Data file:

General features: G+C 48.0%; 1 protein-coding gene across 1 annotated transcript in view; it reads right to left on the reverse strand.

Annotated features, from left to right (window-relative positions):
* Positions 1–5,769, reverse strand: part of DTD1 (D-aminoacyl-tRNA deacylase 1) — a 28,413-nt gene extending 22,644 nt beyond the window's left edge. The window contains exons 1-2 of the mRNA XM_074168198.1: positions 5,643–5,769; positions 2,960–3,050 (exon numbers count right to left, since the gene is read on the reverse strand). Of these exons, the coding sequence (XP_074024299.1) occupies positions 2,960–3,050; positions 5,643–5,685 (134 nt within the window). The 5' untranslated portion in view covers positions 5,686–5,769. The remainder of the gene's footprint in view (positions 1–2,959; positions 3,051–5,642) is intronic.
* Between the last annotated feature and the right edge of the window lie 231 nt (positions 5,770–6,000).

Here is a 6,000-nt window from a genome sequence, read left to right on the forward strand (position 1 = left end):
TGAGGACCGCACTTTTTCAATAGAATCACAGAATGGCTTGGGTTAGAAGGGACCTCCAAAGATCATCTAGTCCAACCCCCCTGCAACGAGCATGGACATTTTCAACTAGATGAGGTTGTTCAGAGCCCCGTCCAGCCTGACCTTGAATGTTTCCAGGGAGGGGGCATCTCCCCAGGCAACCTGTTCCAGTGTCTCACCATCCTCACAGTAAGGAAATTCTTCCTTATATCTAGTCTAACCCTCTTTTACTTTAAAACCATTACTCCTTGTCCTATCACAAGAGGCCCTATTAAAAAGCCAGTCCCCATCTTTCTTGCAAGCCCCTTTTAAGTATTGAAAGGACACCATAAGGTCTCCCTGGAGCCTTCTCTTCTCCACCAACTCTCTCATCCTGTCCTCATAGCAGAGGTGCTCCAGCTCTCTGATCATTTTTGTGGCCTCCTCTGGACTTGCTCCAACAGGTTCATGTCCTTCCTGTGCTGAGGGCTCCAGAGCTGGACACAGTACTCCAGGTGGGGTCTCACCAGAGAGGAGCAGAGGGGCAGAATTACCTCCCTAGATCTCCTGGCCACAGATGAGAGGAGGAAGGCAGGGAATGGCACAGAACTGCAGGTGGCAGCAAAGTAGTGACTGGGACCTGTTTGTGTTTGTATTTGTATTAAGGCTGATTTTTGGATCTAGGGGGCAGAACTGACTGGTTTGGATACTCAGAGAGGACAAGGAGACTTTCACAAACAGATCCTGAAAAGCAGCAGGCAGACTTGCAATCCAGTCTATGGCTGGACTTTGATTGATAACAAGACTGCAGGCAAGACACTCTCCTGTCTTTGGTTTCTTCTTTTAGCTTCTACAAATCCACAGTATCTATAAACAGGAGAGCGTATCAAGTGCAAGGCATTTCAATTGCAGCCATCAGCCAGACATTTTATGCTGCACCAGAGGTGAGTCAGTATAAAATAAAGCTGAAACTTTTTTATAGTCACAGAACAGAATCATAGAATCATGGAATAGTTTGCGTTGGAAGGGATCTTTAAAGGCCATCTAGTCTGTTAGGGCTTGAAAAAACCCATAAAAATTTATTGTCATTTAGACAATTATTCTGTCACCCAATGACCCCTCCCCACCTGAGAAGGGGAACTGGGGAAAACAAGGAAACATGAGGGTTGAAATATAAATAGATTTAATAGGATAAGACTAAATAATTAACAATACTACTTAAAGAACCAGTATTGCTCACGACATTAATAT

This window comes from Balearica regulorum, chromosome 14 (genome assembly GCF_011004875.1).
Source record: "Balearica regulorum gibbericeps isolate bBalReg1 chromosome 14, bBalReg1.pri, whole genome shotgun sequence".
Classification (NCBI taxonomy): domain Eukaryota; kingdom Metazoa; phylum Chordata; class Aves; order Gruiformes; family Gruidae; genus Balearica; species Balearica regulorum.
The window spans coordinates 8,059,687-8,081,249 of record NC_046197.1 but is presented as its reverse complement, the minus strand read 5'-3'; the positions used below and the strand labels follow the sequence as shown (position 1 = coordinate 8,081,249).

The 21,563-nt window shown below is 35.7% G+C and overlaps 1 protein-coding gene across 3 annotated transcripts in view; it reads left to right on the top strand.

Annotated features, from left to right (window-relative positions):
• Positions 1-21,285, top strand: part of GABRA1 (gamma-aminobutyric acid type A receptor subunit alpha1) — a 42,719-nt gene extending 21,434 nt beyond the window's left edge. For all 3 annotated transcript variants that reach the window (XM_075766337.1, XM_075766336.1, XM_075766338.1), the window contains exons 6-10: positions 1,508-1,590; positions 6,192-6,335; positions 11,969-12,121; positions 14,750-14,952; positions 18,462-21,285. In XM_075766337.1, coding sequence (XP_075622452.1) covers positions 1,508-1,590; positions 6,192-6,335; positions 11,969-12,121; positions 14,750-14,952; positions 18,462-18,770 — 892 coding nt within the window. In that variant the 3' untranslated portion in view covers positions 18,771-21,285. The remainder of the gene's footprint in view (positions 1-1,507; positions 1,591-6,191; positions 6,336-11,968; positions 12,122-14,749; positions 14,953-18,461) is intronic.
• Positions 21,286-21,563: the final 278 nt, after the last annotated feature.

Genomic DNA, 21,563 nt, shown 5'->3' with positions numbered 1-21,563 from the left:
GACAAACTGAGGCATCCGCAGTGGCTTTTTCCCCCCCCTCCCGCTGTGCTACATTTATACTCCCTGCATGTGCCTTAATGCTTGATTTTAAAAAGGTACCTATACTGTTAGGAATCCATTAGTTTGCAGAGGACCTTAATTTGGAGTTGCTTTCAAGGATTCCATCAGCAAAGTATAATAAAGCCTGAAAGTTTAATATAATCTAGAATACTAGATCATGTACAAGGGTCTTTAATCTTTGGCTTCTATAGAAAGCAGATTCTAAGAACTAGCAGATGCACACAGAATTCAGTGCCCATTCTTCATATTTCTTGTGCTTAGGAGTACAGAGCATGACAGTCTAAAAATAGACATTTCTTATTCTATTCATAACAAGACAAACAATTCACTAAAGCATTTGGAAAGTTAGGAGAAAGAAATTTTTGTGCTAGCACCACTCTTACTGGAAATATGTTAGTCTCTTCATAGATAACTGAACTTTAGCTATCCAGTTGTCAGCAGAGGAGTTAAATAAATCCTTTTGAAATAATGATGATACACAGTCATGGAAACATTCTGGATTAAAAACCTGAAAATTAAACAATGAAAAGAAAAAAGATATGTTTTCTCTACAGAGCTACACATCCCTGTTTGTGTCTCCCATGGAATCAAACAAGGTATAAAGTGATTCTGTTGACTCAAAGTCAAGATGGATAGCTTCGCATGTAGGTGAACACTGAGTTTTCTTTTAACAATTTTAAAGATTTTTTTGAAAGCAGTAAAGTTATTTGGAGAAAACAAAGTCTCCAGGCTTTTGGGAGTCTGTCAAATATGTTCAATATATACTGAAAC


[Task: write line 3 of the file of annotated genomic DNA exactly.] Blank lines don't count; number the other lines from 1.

* Positions 1–5,769, reverse strand: part of DTD1 (D-aminoacyl-tRNA deacylase 1) — a 28,413-nt gene extending 22,644 nt beyond the window's left edge. The window contains exons 1-2 of the mRNA XM_074168198.1: positions 5,643–5,769; positions 2,960–3,050 (exon numbers count right to left, since the gene is read on the reverse strand). Of these exons, the coding sequence (XP_074024299.1) occupies positions 2,960–3,050; positions 5,643–5,685 (134 nt within the window). The 5' untranslated portion in view covers positions 5,686–5,769. The remainder of the gene's footprint in view (positions 1–2,959; positions 3,051–5,642) is intronic.